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Gold may have declined in the last two weeks but I remain as bullish as ever, for reasons old and new. I will explain all, but first an apology.

Sorry I disappeared for eleven days. For those of you who wait with baited breath for my next missive, I hope you survived the suspense! The reason was medical: I had to have my thyroid removed, along with a malignant little bugger growing off of it, and the surgery took more out of me than I expected. But all is now well (or getting there) and I have good reason to believe no more treatment will be needed.

It seemed a pity to remove my thyroid, a perfectly functioning organ, because of something attached but exterior to it – but that's how things often go, isn't it?

Take gold in 2012. After the price soared to overbought levels in August 2011 it had to correct and it did, falling 19% by mid-2012. Gold stocks fell multiples of that, with the Market Vectors Gold Miners ETF (NYSE: GDX) sliding more than 40%.

That might have been that. Gold staged a double bottom in May and started to rebound…until the Federal Reserve announced QE3.

That massive monetary move was gold's malignant bugger: an external but related problem. The stock markets, as we all know, shot upwards and investors ditched gold in all its forms to ride the markets up. Paper market speculators ditching their ETF holdings hammered the price of gold; generalist investors abandoned falling gold stocks in favor of any number of rising alternatives.

That seismic shift drained gold's reasons to rise of their strength and, without that support, a gold market that had been operating rationally was rendered dysfunctional.

But there had been reasons for gold to rebound back then…and those reasons did not disappear. They were sidelined, to be sure, but while awaiting their turn to play they grew stronger.

Now, with QE over in the United States, those reasons are reasserting themselves. And investors are responding.

Take this chart, which shows the capital volume of GDX over the last four years. Capital volume – a share's trading volume multiplied by that day's closing share price – represents the amount of cash actually changing hands around GDX shares. Total traded capital incorporates the fact that a GDX trade in 2011, when shares were worth $60+, was more significant than a GDX trade in 2014, when shares were worth less than $20.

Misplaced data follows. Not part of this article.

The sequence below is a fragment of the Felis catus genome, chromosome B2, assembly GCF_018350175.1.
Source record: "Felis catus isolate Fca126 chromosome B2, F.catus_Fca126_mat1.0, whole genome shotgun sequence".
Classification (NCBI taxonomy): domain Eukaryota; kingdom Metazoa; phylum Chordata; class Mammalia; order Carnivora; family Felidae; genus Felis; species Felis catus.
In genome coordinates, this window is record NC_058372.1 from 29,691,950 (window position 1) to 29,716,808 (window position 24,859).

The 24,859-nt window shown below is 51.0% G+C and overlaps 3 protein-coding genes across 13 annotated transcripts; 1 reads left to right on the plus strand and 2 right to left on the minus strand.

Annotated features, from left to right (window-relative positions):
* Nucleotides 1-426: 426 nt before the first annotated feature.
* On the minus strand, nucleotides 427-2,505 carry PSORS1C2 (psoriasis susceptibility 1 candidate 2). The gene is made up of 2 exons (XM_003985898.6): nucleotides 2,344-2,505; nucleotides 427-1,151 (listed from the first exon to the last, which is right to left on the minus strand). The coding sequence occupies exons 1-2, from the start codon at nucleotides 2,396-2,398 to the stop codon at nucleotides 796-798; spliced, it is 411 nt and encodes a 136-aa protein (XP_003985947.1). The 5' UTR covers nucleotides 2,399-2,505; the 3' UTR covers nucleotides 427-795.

The blue line is GDX's share price. Red is daily capital volume. Yellow is the one-month moving average of GDX's capital volume.

What matters here is the upward trend in capital volume since mid-2012.

Price is the most important technical indicator, but volume is second. Trading volumes – and capital volumes even more so – reveal traders' belief in the staying power of a price movement. Low volume price moves generally fade out quickly because they lack conviction. High volume moves, on the other hand, often mark a real trend.

For GDX, capital volumes have generally climbed since mid-2012 despite a share price that has slid 65%. Think about that: the amount of capital traded around GDX shares increased notably while the price tanked.

The climb has not been consistent, but interestingly capital volumes spiked each time gold rallied. In that I see gold-interested investors buying in to each rally in the hope that it was the real rebound – and in the knowledge that a real rebound had to happen sooner or later.

That real rebound has now gotten underway: as I called in mid-November, gold bottomed in early November and will ascend from there (in fits and starts).

The capital volume response to the early stages of this rebound has been remarkable. In January, GDX capital volume averaged $1.2 billion per day. That's higher than the cash trading hands in August 2011 when GDX was heading into its record high.